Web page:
When discussing a long disc golf hole and whether it should be considered a par 3 or 4, more than once I have heard someone arguing that it should be a par 4 say something like, “Well, if it were a par 3, then it would be almost impossible to birdie.” In disc golf, we expect to get our birdies, and sometimes we expect every hole to be birdie-able. And we expect birdies not just for the first-class and expert golfers, but for your average casual players as well.
Unless you’ve been living under a rock over the last couple of days, you probably heard something about Tiger Woods winning The Masters at Augusta National on Sunday. He entered the final round two strokes behind the leader and fought to shoot -2 for the day which was just enough to win his 5th green jacket.
But isn’t this a disc golf blog? Why are we talking about “ball” golf (or as the rest of the world knows it: “golf”)? Disc golf is better than that sport, so we shouldn’t even care about what Tiger Woods or any other ball golfer does, right? Ball golf is dying, and disc golf is thriving, right?
Well, that last question is exactly where Tiger Woods winning his 15th career major and his first in over a decade becomes interesting for disc golfers and disc golf as a sport. But first of all, for those who unlike me became a disc golfer without any prior affiliation with ball golf, let’s take a quick crash course on Tiger Woods.
If you want to know more, any google search right now should lead you to a variety of articles about Woods and his historic comeback to the top flight of a sport that he single-handedly revolutionized at the turn of the century. Personally, I’d recommend this article from ESPN if you want a little more info than what I am giving here. But basically, Tiger Woods is the undisputed GOAT of golf. He was so dominant in his heyday, that golf courses were literally renovated just to make them harder for him (they called it, “Tiger-proofing”). He was even considered by some to be the greatest athlete of all time regardless of sport. After becoming the youngest to win a major in 1997, he shattered record after record playing at a level that you had to see to believe.
Sunday afternoons in my house were all about watching Tiger Woods. If there was a family dinner at my grandparents’ home, Tiger Woods was always on in the background. He was an American icon, and his influence is definitely part of why I played golf and now play disc golf.
And I wasn’t the only one. Some say that Tiger Woods caused a “golf bubble” (we will use that term more later) bringing an unprecedented number of new fans and players to the sport. Nike created Nike Golf pretty much just for Tiger Woods. Sales were up, the sport’s popularity was up, and there was no sign of that changing. Tiger was the icon and the soul of the sport as he dominated for the better part of a decade.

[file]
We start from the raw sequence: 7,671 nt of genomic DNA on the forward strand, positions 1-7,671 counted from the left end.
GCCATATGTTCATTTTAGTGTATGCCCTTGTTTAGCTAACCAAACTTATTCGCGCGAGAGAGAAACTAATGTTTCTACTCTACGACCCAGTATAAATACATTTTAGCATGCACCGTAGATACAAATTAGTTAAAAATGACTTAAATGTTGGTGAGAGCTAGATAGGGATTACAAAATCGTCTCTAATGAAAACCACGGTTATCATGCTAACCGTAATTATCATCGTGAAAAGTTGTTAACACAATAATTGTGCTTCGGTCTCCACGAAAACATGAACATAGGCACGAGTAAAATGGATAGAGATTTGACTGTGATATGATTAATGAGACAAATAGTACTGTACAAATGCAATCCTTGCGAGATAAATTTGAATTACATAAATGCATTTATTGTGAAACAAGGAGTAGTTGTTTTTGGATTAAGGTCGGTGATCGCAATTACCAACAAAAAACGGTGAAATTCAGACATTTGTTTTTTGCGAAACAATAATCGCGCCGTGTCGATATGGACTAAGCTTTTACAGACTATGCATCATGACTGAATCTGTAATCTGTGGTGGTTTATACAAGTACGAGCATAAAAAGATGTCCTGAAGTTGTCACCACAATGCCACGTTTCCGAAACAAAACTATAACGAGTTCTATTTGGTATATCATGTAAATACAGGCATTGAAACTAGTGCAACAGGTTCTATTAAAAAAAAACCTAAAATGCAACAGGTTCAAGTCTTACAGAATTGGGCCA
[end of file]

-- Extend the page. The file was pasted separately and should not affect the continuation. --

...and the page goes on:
And then as Tiger fell, so did golf. In 2009 Tiger was involved in a car crash that started the ball rolling in a very public and humiliating divorce. Around the same time, his body started to show signs of wear and tear resulting in multiple surgeries and very little golf. After knee and back operations, his body was not the same, and in many ways he had to completely relearn how to play. He’d come back for an event or two just to miss the cut or drop out early due to injury, and then announce he’d undergo another procedure.
Pretty much every sports analyst online and on TV predicted his career was over. We would never see Tiger compete at the highest level again. The human body just couldn’t come back after everything he’d been through.
And in the meantime, Tiger wasn’t the only one not playing golf. And we as disc golfers are pretty aware of this. Over the years I have seen many disc golfer Facebook friends share many reports about the decline of golf in America and the world. These articles have been used as an attempt to advocate for disc golf courses being added to golf properties in order to make up for the low numbers of golfers hitting the links.
And in many ways it has worked! We have seen lots of disc golf courses pop up on the same property as ball golf courses. Popular ones include the Emporia Country Club course used during the Glass Blown Open in Emporia, Kansas, Wildhorse Golf Club used for the Las Vegas Challenge, and one of my personal favorite local courses, Mulligan’s Golf Course in Marriott-Slaterville, Utah. The latter is used during the Utah Open and will be featured during the 2020 PDGA World Championships. Mulligan’s was on the brink of shutting down, and disc golf helped resurrect the 9-hole golf course that is adjacent to Toad’s Fun Center.
One of the more popular articles shared in disc golf circles since its publication in 2014 has been 5 Reasons Why Golf Is in a Hole featured by Money Magazine. The first four reasons we talk about all the time as disc golfers–We’re too busy! Golf takes too long. Golf is elitist and expensive. Golf isn’t really that cool. And golf is just too hard! These are all reasons disc golfers will use to try and convince their friends as to why disc golf is better.